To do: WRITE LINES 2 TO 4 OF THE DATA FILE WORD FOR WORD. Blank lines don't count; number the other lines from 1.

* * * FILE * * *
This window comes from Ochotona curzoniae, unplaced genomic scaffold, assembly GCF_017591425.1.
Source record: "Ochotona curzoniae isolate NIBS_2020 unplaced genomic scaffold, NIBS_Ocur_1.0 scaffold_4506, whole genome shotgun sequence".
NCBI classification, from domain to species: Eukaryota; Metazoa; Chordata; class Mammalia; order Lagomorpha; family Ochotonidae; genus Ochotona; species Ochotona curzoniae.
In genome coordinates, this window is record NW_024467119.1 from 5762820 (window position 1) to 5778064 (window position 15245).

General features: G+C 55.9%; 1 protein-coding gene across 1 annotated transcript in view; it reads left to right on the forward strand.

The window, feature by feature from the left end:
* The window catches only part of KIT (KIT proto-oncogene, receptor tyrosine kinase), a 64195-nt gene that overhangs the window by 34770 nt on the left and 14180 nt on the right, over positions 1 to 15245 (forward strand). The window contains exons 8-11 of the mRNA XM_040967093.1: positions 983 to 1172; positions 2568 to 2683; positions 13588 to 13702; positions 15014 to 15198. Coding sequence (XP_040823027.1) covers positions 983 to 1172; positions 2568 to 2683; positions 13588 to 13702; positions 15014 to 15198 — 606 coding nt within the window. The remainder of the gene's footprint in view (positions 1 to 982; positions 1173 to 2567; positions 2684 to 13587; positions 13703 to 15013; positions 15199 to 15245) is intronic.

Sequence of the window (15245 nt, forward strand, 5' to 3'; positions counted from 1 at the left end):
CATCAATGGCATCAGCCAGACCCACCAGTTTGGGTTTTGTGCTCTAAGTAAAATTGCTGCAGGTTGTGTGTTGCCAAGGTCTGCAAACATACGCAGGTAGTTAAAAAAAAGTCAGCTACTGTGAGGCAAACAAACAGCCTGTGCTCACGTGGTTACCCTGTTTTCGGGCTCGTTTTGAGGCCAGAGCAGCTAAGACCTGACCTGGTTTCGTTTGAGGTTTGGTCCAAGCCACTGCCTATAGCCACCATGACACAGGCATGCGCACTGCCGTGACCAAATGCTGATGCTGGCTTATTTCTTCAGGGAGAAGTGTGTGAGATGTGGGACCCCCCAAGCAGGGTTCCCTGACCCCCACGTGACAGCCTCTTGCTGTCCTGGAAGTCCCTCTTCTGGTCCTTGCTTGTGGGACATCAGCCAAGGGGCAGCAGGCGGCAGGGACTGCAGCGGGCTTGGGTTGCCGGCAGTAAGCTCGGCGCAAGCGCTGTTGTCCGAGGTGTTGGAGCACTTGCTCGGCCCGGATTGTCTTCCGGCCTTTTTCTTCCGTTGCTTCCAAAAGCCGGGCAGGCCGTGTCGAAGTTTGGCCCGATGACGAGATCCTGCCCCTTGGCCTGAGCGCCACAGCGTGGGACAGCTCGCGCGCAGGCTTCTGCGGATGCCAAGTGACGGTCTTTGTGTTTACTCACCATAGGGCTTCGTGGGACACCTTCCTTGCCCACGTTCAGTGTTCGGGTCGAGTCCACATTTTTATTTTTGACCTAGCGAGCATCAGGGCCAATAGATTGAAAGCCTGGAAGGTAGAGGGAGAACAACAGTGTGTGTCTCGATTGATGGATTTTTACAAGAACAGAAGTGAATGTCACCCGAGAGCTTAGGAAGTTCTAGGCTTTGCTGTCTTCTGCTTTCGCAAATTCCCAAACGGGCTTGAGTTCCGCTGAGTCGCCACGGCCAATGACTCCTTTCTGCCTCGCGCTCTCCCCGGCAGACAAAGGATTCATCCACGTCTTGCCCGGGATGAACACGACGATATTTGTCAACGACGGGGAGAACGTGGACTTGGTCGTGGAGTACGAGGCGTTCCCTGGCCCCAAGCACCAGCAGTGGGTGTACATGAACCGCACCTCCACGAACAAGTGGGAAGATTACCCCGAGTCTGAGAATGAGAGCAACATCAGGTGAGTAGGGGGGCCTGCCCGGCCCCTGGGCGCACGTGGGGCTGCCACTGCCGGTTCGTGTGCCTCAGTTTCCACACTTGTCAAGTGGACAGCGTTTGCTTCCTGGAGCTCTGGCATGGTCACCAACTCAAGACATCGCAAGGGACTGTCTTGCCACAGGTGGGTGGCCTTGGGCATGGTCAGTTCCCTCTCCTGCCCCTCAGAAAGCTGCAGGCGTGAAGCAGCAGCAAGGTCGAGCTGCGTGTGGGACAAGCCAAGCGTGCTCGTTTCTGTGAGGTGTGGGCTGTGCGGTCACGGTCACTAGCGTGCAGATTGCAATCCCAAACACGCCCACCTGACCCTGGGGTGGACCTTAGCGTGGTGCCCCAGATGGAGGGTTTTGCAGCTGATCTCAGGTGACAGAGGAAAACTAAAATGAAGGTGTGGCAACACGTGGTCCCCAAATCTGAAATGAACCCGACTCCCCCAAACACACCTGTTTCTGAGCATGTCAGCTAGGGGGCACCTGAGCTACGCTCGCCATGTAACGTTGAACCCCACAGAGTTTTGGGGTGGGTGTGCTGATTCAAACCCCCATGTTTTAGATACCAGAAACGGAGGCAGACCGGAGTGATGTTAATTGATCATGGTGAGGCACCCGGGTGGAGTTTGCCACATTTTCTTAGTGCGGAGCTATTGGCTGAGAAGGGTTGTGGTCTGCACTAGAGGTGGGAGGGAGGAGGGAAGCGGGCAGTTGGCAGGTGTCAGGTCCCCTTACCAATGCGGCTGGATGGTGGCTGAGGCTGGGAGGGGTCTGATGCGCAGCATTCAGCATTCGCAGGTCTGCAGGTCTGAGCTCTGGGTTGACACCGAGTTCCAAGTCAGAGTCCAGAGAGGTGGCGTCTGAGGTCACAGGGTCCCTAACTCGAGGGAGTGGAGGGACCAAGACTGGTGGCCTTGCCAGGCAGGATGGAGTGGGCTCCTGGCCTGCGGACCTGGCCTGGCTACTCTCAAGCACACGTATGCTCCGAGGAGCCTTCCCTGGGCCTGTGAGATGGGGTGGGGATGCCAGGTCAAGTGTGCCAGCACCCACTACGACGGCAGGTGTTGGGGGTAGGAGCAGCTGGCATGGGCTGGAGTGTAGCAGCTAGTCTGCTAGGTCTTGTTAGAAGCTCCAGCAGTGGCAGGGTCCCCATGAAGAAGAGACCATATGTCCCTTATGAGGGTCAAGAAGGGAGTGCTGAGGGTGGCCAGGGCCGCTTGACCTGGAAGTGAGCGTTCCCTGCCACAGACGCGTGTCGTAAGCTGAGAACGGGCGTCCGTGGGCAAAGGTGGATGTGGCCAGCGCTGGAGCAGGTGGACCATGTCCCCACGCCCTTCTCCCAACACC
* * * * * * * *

Source record: "Ochotona curzoniae isolate NIBS_2020 unplaced genomic scaffold, NIBS_Ocur_1.0 scaffold_4506, whole genome shotgun sequence".
NCBI classification, from domain to species: Eukaryota; Metazoa; Chordata; class Mammalia; order Lagomorpha; family Ochotonidae; genus Ochotona; species Ochotona curzoniae.
In genome coordinates, this window is record NW_024467119.1 from 5762820 (window position 1) to 5778064 (window position 15245).